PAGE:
Hollywood Docket: '80s Rockers Ratt Out Ex-Bandmate for Trademark Infringement; Rolling Stone's Anonymous Source Deposed

Plus: a judge says Hollywood's accepted business practices don't trump New York law.
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The original bassist from Ratt is using his ex-band’s trademark without permission, according to a federal lawsuit filed by a corporation owned by two of the '80s metal band’s founding members.

Ratt’s heyday was decades ago but the band is still rocking, and ex-Ratt Juan Croucier is confusing fans by playing under a similar moniker, according to a request for a temporary restraining order filed Monday in California.

The application claims two of the original band members, Robert Blotzer and Warren DeMartini, are the only remaining shareholders in WBS, a corporation which owns the Ratt marks. WBS claims Croucier formed his own band in 2015 called Juan Croucier’s Ratt and is intentionally infringing on its trademark in an effort to capitalize off of the original band’s recognition.

Croucier left the band willingly in 1997, but came back as a contract bassist for shows in 2012 and 2013, WBS says, and he left at the end of 2013 because he wanted to be lead singer of Ratt and the group wouldn’t let him.

According to the TRO application, Croucier has been using the Ratt mark on advertisements, websites, merchandise and marquees and has been “referring to himself as ‘The Other Voice of Ratt,' even though, as mentioned above, he was never the lead singer of Ratt.”

Croucier claims he never consented to transfer his ownership in the Ratt marks when he left the band in the late '90s.

U.S. District Court Judge Dean R. Pregerson isn't convinced either party owns the marks. He denied the request on Thursday, finding "given the uncertainty regarding ownership of the marks, Plaintiff has not demonstrated a likelihood of success on the merits." 

Pregerson previously denied a TRO in the case in October and ordered the parties to mediation. 

WBS claims it was close to a resolution with Croucier, but settlement negotiations broke down and they took another shot at a TRO. 

To complicate matters further, there's a concurrent dispute between the WBS shareholders pending in California state court.

In other recent entertainment and media law news:

— The source behind Rolling Stone's since-retracted article about a rape at a University of Virginia fraternity wasn't able to dodge a deposition. Attorneys representing the woman known as "Jackie" asked the court to spare her the traumatic experience of talking about the alleged assault. Chief U.S. District Judge Glen E. Conrad on Monday denied that motion in its entirety. UVA's dean Nicole Eramo is suing the magazine for defamation, and her attorneys asked the court to give them extra time to depose Jackie, since Rolling Stone had communicated extensively with her leading up to the article. Conrad agreed, in part, and granted Eramo's attorneys an extra 90 minutes. The court also ruled that the declaration from Jackie's psychologist will be sealed and that doctor can't be deposed or otherwise subjected to discovery. A Charlottesville, Va., local news website reports that Jackie was deposed on Thursday as planned and Eramo's attorneys say it was "quite productive." Recordings and transcripts of the deposition are confidential.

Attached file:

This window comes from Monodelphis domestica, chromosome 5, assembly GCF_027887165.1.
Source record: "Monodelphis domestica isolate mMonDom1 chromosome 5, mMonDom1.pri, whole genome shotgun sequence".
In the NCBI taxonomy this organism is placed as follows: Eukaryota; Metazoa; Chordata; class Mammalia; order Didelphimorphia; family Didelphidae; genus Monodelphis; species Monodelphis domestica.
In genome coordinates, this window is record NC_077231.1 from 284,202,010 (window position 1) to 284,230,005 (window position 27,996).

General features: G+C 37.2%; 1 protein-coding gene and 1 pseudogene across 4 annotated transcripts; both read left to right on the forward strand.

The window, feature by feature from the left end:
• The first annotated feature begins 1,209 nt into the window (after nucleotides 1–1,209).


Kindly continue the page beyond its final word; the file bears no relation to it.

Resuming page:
— The New York State Supreme Court judge handling Harvey Keitel's lawsuit against E*Trade doesn't remember the company's dancing baby ads, but that didn't hurt its odds in his courtroom. Judge Charles E. Ramos granted the company's motion to dismiss a lawsuit filed by the Oscar-nominated actor that claimed the company backed out of a contract that would have put him in the set of E*Trade commercials that followed the boogie-ing baby. E*Trade argued a term sheet sent to Keitel wasn't a binding contract. The actor's attorneys argued that in Hollywood non-executed deal memos make the world go round, but the judge didn't agree. "I'm sorry but the culture that pervades Hollywood or the entertainment industry doesn't substitute for the law of the State of New York," Ramos said. "Believe me, I've been trying to figure a way to save Mr. Keitel's claim here. I think the biggest favor I'm going to do him now is dismiss the claim and save him a lot of money in needlessly pursuing a claim that ultimately is going nowhere."

— Boutique law firm Kendall Brill & Kelly on Thursday announced it is adding one of Los Angeles’ highest-ranking federal prosecutors to its roster: Chief Assistant U.S. Attorney Bob Dugdale. According to the announcement, Dugdale supervised the Sony computer hacking case and “most of the other significant federal cases” the office has handled during the past decade. Dugdale has been a trial attorney for nearly 20 years, according to the release, and will join the firm as a partner on May 2 to expand its white-collar practice and enhance its litigation expertise.

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